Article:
*Trigger Warning: Self-Harm*
One of the first things that I discussed with a therapist was “coping skills”. There is no doubt in my mind that others have heard these same words when it comes to the addiction of self-harm. One suggestion that my therapist had for me when I felt an “urge” was to do something with my hands - stay busy!
I ended up finding solace in knitting! You may think it is too hard to learn, or will take to long to get the hang of it, but that is not true. My mother-in-law taught me to knit, and it took me two days to get the hang of it. I cannot do anymore than knitting and purling stitches (the simple stuff), but I love it! Not only does it keep my hands busy, but I am making something as well. I have only ever made scarves, and yet, it has been such a gift to learn. Whenever I feel an “urge”, or even a bit of anxiety, I will pull out my latest knitting project and get to work. It is incredibly therapeutic.
As well, it is always fun to pick out new yarns - colors, material, size.
What coping skills have you found beneficial?
Although I don’t self harm, I do find that knitting helps massively with my aniexty. It either relaxs me or confuses me so much I have no time to be anxious!
I’m so happy you have found coping through knitting. I’m working on my doctorate in psychology and I am always challenging people to find creative coping skills. Knitting is so therapeutic and you create something beautiful. Keep it up, both of you! ((Hugs))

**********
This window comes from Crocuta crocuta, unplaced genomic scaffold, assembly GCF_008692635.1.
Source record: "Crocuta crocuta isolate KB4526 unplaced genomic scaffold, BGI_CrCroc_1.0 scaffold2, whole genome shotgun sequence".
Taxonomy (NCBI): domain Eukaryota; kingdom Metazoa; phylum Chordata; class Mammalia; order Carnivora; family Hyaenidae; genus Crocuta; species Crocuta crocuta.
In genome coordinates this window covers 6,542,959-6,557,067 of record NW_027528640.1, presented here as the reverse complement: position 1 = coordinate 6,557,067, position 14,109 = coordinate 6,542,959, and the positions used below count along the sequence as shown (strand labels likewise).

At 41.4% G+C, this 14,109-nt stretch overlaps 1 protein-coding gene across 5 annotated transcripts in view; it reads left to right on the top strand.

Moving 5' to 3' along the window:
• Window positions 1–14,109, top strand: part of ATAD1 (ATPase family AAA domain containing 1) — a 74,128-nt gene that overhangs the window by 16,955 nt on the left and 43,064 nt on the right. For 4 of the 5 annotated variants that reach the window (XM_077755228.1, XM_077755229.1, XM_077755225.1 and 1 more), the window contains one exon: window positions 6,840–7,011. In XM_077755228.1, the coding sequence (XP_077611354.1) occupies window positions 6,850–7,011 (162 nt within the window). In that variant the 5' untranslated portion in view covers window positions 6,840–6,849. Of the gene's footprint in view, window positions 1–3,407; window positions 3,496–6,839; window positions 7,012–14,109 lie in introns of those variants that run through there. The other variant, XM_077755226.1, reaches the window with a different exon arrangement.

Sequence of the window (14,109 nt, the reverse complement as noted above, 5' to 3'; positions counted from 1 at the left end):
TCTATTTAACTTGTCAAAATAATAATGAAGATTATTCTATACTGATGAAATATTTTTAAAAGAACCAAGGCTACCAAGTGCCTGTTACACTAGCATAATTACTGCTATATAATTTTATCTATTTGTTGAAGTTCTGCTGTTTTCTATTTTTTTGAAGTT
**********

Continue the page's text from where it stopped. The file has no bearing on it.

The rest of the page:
#tw: self harm #knitting #copingskills #mentalhealth
(Source: , via stitch-please)
I am currently knitting my VERY FIRST SWEATER.
Fans of this blog (lolololol) will remember that I DID, at one point, make a t-shirt. However, that was done in crochet, a technique in which I find picking up stitches to be worlds easier. Knitting something seems to be a lot more puzzlework, whereas you can grow crochet out in different directions pretty seamlessly with minimal effort.
I am nervously approaching the part where I have to start doing some neck shaping, which is completely alien to me. I worry about messing it up, so I think I’m going to use my very first lifeline. (Here’s the part where more expert knitters laugh a little bit because you’re really only supposed to need lifelines for complicated, lacey pieces. Hey! I still think it will be helpful.)
I hope this worrrrrks!
(P.S. The yarn is Knit Picks’ Billow and it is fabulous.)
This is a free pattern on Ravelry.